Suzanne Swanson said she longs for the day that it is safe to go back to Haiti.
"It is just not the same," said Swanson, who helps lead the Haiti Partnership for the Southern New England Conference United Church of Christ. The group used to visit Haiti several times a year.
"Working in schools and orphanages and churches and providing food programs and a clinic and medical teams, but we have not been able to go," explained Swanson.
While the team remains in daily contact with their partners in Haiti, they have not physically been in the country since 2019. According to Swanson, the rise in kidnappings and gang violence has kept them away. They are fearful to travel, not just because of their own safety, but the safety of their partners in Haiti.
"We don't want people in the gangs to realize that they have had some visitors and partners from the US. That would put them at risk as well," said Swanson.
Right now, FBI members and state department officials are on the ground in Haiti. They are working to secure the release of 17 missionaries, including 16 Americans, who were kidnapped over the weekend by a street gang.
According to the United Nations Integrated Office in Haiti, the number of kidnappings continues to rise this year. In 2021, so far, there have been 328 victims reported to police in Haiti compared to 234 total reports in 2020.
The increase in the number of kidnappings, coupled with the pandemic, has also kept Seeds of Hope for Haiti from visiting the country.
"Anybody who has tried to maintain a relationship long distance knows that can be challenging, but we are committed to keeping it up," said Bruce Palmatier, who works with Seeds of Hope for Haiti, a nonprofit based in Southbury.
Both groups continue their work from afar.
UCC's Haiti Partnership helps provide education, health care, orphan relief, spiritual support and community-based services.
Seeds of Hope for Haiti works to support the parish of Our Lady of Sorrows in Grand Boulage. They provide salary subsidies for school teachers to help with education. They also provide educational materials like books and classroom supplies.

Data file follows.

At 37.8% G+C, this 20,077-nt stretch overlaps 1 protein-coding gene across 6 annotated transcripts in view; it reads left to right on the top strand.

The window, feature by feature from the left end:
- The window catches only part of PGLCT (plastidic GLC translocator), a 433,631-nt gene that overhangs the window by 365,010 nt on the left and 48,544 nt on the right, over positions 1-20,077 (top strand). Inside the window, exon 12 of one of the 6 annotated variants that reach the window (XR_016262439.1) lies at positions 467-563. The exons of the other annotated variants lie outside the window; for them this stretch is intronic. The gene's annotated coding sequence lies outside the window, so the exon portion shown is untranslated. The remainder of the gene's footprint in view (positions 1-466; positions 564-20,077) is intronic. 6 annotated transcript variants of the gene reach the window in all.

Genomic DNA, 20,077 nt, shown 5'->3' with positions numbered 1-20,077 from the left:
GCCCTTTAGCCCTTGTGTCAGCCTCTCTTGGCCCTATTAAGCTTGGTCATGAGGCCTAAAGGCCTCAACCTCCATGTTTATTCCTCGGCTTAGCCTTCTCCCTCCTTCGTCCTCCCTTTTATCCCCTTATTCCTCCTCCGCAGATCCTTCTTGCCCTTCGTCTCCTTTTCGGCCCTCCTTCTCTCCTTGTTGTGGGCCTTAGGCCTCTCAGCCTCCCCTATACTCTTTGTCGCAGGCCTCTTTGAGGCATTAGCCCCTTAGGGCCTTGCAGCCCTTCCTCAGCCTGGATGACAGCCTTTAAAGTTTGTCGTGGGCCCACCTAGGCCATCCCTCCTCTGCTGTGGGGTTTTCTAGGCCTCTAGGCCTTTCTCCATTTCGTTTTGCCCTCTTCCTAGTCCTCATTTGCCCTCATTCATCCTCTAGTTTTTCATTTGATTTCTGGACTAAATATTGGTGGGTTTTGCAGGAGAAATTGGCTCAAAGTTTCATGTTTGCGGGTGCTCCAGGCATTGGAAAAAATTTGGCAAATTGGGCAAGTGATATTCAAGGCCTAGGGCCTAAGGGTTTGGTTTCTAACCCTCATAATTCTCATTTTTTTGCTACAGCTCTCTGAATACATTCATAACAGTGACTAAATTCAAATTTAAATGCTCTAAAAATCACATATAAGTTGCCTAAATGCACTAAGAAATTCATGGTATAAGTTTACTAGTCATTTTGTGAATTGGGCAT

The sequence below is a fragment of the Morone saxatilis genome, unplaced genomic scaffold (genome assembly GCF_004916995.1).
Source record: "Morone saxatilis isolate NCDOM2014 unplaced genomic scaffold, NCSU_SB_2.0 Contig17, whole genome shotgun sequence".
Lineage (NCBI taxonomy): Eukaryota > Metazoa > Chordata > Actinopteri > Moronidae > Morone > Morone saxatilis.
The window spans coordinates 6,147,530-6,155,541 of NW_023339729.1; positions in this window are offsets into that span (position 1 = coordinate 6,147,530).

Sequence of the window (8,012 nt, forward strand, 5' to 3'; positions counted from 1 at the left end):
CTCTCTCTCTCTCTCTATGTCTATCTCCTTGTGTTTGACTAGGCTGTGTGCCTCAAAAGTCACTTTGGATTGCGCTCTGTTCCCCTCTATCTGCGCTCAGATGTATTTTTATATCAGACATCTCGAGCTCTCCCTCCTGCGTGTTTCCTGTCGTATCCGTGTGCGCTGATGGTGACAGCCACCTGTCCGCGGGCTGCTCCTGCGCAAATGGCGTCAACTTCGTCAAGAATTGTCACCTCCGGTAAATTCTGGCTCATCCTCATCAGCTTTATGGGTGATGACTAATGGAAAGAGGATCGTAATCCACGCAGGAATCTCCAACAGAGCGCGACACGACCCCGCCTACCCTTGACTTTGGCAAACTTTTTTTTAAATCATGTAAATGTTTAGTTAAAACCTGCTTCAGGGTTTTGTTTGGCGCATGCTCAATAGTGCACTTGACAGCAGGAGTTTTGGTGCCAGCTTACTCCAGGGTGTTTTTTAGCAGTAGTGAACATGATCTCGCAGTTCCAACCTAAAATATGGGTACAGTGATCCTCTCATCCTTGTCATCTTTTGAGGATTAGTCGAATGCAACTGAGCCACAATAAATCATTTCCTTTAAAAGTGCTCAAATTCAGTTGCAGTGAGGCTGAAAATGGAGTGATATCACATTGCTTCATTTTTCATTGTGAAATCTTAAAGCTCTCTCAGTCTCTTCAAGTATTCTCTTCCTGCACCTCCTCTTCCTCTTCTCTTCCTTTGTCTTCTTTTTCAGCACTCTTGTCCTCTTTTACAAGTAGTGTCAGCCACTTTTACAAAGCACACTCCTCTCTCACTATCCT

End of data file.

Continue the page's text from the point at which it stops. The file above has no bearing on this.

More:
In addition to education, they work to support healthcare and food needs. In 2019, the nonprofit opened a permanent clinic to help bring more consistent healthcare access to the region. They also have a program that helps to feed children.
"We would be heartbroken if we couldn't continue to help," said Palmatier.
Angelucci Manigat lives in Connecticut and publishes The Haitian Voice, a tri-lingual monthly newspaper. He used to have people deliver the newspaper for him in Haiti, but now he just sends electronic copies.
"Nobody wants to go out and I will not risk their lives for the sake of my newspaper," said Manigat.
Manigat said that kidnappings are not new to Haiti, but the problem has gotten worse in recent months.
"It's not new and it is very complicated," said Manigat, whose family still lives in Haiti.
The Haitian Health Foundation, headquartered in Norwich, has a team that is based in Haiti. They say they are carefully continuing their work, helping thousands.
Americares, based in Stamford, also has a team in Haiti. A spokesperson for Americares said they have been operating in Haiti with increased security and safety protocols since the August earthquake. They plan to continue their response as scheduled.